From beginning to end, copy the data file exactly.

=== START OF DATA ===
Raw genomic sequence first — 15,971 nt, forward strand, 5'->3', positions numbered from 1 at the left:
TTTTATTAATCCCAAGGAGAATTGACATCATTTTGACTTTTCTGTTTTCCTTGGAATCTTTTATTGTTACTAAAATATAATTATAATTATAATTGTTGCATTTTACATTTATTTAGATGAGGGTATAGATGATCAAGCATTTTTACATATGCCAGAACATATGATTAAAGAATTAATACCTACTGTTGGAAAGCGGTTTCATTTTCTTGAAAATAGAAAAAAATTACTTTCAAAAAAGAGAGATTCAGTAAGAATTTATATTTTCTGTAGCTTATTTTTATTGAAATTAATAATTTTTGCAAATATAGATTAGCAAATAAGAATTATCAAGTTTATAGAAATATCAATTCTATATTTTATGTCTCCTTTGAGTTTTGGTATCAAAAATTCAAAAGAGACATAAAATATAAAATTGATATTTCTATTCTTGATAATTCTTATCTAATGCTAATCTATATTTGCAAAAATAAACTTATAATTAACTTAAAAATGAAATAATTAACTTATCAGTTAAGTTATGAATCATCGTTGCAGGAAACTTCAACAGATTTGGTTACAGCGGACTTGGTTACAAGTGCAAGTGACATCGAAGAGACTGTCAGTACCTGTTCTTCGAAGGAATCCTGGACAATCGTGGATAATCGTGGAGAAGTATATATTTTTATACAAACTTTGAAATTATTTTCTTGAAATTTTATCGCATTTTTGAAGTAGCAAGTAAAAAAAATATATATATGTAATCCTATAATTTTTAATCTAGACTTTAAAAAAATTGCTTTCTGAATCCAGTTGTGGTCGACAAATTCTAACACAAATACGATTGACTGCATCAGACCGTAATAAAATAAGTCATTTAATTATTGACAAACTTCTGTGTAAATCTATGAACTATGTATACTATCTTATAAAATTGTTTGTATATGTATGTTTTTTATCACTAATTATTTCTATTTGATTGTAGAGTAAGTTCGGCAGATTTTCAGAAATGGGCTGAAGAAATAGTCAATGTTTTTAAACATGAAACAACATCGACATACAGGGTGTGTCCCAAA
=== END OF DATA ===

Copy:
Raw genomic sequence first — 15,971 nt, forward strand, 5'->3', positions numbered from 1 at the left:
TTTTATTAATCCCAAGGAGAATTGACATCATTTTGACTTTTCTGTTTTCCTTGGAATCTTTTATTGTTACTAAAATATAATTATAATTATAATTGTTGCATTTTACATTTATTTAGATGAGGGTATAGATGATCAAGCATTTTTACATATGCCAGAACATATGATTAAAGAATTAATACCTACTGTTGGAAAGCGGTTTCATTTTCTTGAAAATAGAAAAAAATTACTTTCAAAAAAGAGAGATTCAGTAAGAATTTATATTTTCTGTAGCTTATTTTTATTGAAATTAATAATTTTTGCAAATATAGATTAGCAAATAAGAATTATCAAGTTTATAGAAATATCAATTCTATATTTTATGTCTCCTTTGAGTTTTGGTATCAAAAATTCAAAAGAGACATAAAATATAAAATTGATATTTCTATTCTTGATAATTCTTATCTAATGCTAATCTATATTTGCAAAAATAAACTTATAATTAACTTAAAAATGAAATAATTAACTTATCAGTTAAGTTATGAATCATCGTTGCAGGAAACTTCAACAGATTTGGTTACAGCGGACTTGGTTACAAGTGCAAGTGACATCGAAGAGACTGTCAGTACCTGTTCTTCGAAGGAATCCTGGACAATCGTGGATAATCGTGGAGAAGTATATATTTTTATACAAACTTTGAAATTATTTTCTTGAAATTTTATCGCATTTTTGAAGTAGCAAGTAAAAAAAATATATATATGTAATCCTATAATTTTTAATCTAGACTTTAAAAAAATTGCTTTCTGAATCCAGTTGTGGTCGACAAATTCTAACACAAATACGATTGACTGCATCAGACCGTAATAAAATAAGTCATTTAATTATTGACAAACTTCTGTGTAAATCTATGAACTATGTATACTATCTTATAAAATTGTTTGTATATGTATGTTTTTTATCACTAATTATTTCTATTTGATTGTAGAGTAAGTTCGGCAGATTTTCAGAAATGGGCTGAAGAAATAGTCAATGTTTTTAAACATGAAACAACATCGACATACAGGGTGTGTCCCAAA